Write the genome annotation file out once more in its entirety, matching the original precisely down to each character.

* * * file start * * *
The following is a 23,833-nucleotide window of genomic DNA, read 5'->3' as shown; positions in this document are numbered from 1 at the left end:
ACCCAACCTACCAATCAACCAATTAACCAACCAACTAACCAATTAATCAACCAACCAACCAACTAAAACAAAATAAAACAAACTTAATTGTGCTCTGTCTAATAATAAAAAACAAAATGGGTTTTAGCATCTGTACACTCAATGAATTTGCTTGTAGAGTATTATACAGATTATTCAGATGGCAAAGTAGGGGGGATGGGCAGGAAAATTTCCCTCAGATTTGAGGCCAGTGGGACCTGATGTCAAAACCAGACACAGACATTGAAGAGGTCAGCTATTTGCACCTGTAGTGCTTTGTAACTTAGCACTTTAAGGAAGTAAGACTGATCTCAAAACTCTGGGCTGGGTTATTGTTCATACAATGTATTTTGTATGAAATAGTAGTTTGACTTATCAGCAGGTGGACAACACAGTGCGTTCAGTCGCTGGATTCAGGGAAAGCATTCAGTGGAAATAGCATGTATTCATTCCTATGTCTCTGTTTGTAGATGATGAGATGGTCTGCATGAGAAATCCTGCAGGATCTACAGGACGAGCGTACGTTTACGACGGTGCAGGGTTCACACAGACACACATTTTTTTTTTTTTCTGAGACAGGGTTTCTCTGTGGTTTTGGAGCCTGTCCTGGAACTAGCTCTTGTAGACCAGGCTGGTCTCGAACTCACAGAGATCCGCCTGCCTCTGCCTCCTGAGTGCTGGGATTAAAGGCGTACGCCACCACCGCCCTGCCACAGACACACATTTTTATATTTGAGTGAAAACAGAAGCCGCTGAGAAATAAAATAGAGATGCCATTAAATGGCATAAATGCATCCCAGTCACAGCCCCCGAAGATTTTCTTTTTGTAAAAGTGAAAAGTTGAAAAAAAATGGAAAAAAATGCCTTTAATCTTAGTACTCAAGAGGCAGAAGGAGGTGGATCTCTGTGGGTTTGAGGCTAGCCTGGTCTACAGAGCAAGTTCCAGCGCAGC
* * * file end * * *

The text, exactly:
The following is a 23,833-nucleotide window of genomic DNA, read 5'->3' as shown; positions in this document are numbered from 1 at the left end:
ACCCAACCTACCAATCAACCAATTAACCAACCAACTAACCAATTAATCAACCAACCAACCAACTAAAACAAAATAAAACAAACTTAATTGTGCTCTGTCTAATAATAAAAAACAAAATGGGTTTTAGCATCTGTACACTCAATGAATTTGCTTGTAGAGTATTATACAGATTATTCAGATGGCAAAGTAGGGGGGATGGGCAGGAAAATTTCCCTCAGATTTGAGGCCAGTGGGACCTGATGTCAAAACCAGACACAGACATTGAAGAGGTCAGCTATTTGCACCTGTAGTGCTTTGTAACTTAGCACTTTAAGGAAGTAAGACTGATCTCAAAACTCTGGGCTGGGTTATTGTTCATACAATGTATTTTGTATGAAATAGTAGTTTGACTTATCAGCAGGTGGACAACACAGTGCGTTCAGTCGCTGGATTCAGGGAAAGCATTCAGTGGAAATAGCATGTATTCATTCCTATGTCTCTGTTTGTAGATGATGAGATGGTCTGCATGAGAAATCCTGCAGGATCTACAGGACGAGCGTACGTTTACGACGGTGCAGGGTTCACACAGACACACATTTTTTTTTTTTTCTGAGACAGGGTTTCTCTGTGGTTTTGGAGCCTGTCCTGGAACTAGCTCTTGTAGACCAGGCTGGTCTCGAACTCACAGAGATCCGCCTGCCTCTGCCTCCTGAGTGCTGGGATTAAAGGCGTACGCCACCACCGCCCTGCCACAGACACACATTTTTATATTTGAGTGAAAACAGAAGCCGCTGAGAAATAAAATAGAGATGCCATTAAATGGCATAAATGCATCCCAGTCACAGCCCCCGAAGATTTTCTTTTTGTAAAAGTGAAAAGTTGAAAAAAAATGGAAAAAAATGCCTTTAATCTTAGTACTCAAGAGGCAGAAGGAGGTGGATCTCTGTGGGTTTGAGGCTAGCCTGGTCTACAGAGCAAGTTCCAGCGCAGC